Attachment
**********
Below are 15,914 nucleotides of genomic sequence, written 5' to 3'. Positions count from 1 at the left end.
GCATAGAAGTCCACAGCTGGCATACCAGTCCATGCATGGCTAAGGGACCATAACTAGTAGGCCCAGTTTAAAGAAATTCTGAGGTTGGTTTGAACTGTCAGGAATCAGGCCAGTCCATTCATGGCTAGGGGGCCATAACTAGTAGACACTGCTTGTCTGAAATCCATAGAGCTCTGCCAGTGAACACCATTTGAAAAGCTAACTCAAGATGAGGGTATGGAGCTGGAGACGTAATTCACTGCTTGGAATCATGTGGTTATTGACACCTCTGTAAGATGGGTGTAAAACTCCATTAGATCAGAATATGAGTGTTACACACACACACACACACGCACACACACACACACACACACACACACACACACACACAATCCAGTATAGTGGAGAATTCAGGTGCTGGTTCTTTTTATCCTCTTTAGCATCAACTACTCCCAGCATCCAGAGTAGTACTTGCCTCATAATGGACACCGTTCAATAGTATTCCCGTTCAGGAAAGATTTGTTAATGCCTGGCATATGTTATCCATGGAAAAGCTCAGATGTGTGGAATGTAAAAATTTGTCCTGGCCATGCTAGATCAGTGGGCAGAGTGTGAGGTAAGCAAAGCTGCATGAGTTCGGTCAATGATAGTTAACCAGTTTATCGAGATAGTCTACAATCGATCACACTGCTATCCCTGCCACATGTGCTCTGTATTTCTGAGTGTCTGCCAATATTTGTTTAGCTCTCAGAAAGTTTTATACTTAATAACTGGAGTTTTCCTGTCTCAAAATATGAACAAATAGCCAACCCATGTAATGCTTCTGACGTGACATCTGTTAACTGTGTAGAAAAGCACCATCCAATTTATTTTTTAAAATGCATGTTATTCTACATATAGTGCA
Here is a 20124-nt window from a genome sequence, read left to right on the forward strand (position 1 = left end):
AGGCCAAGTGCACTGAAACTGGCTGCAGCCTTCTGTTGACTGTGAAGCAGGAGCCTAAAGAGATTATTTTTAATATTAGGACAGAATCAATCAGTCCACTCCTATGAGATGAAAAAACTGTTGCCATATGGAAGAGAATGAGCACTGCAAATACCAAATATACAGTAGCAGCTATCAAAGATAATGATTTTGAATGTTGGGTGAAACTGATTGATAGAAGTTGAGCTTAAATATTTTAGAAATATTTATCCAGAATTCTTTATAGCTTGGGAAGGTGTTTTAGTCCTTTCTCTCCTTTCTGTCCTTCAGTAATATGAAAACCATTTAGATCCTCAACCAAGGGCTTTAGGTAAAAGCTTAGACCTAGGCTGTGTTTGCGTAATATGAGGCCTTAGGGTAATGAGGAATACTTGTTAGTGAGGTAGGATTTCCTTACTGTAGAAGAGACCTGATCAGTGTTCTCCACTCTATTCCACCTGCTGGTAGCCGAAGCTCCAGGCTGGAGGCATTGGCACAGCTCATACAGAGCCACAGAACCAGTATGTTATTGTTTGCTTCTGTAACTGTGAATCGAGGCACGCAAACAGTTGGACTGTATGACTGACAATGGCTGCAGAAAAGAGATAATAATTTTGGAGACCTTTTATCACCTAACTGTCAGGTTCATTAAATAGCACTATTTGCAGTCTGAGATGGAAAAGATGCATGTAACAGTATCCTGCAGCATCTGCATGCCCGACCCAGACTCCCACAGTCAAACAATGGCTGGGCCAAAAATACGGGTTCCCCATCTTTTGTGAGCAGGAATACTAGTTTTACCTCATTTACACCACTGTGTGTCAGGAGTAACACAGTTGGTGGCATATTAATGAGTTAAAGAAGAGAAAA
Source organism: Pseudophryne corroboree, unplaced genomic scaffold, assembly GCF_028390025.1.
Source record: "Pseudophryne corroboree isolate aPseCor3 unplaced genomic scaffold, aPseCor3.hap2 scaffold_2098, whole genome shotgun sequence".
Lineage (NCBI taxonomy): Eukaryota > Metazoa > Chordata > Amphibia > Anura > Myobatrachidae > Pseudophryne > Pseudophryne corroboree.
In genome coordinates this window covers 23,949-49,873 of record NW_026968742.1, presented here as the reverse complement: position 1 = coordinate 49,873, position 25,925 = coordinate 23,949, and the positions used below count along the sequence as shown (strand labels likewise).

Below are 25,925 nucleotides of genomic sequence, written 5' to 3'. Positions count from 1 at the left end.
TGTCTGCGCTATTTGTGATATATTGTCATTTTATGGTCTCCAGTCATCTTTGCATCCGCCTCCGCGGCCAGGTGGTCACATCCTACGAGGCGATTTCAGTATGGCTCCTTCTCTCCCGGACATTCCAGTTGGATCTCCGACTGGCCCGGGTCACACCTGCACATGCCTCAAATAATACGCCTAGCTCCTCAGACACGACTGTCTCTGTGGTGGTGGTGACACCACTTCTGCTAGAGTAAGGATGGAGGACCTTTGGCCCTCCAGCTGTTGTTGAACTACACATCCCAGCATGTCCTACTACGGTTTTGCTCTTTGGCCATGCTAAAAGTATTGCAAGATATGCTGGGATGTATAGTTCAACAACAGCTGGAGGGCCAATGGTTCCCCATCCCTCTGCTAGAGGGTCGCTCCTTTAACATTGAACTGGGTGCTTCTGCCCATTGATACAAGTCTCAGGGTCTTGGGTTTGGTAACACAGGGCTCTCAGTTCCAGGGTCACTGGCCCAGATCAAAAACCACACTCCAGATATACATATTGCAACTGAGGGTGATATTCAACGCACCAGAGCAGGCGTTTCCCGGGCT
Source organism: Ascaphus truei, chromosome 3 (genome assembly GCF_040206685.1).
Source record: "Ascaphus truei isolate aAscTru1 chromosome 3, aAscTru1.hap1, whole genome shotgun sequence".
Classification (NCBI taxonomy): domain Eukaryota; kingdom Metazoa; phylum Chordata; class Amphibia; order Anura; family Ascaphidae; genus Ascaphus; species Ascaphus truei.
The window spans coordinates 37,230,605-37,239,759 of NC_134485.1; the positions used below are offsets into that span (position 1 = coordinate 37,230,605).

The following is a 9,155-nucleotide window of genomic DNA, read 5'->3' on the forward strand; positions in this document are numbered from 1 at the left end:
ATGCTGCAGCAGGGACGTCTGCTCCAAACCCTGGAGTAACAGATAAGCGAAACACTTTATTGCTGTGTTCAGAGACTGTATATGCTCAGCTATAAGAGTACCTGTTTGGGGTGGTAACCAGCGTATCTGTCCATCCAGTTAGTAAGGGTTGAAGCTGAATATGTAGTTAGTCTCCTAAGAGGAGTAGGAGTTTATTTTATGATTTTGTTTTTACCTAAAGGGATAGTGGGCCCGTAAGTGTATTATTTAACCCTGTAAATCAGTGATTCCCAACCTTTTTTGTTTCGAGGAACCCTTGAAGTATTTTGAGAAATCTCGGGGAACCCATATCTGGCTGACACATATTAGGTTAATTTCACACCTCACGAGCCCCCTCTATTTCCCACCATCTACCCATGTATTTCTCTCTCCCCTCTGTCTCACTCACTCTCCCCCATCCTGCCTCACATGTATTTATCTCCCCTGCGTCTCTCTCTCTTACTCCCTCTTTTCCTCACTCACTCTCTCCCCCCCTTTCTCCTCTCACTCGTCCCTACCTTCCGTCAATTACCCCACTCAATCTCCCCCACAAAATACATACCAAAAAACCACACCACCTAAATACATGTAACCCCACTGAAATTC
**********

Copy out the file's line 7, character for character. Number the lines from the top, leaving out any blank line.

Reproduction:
Lineage (NCBI taxonomy): Eukaryota > Metazoa > Chordata > Amphibia > Anura > Myobatrachidae > Pseudophryne > Pseudophryne corroboree.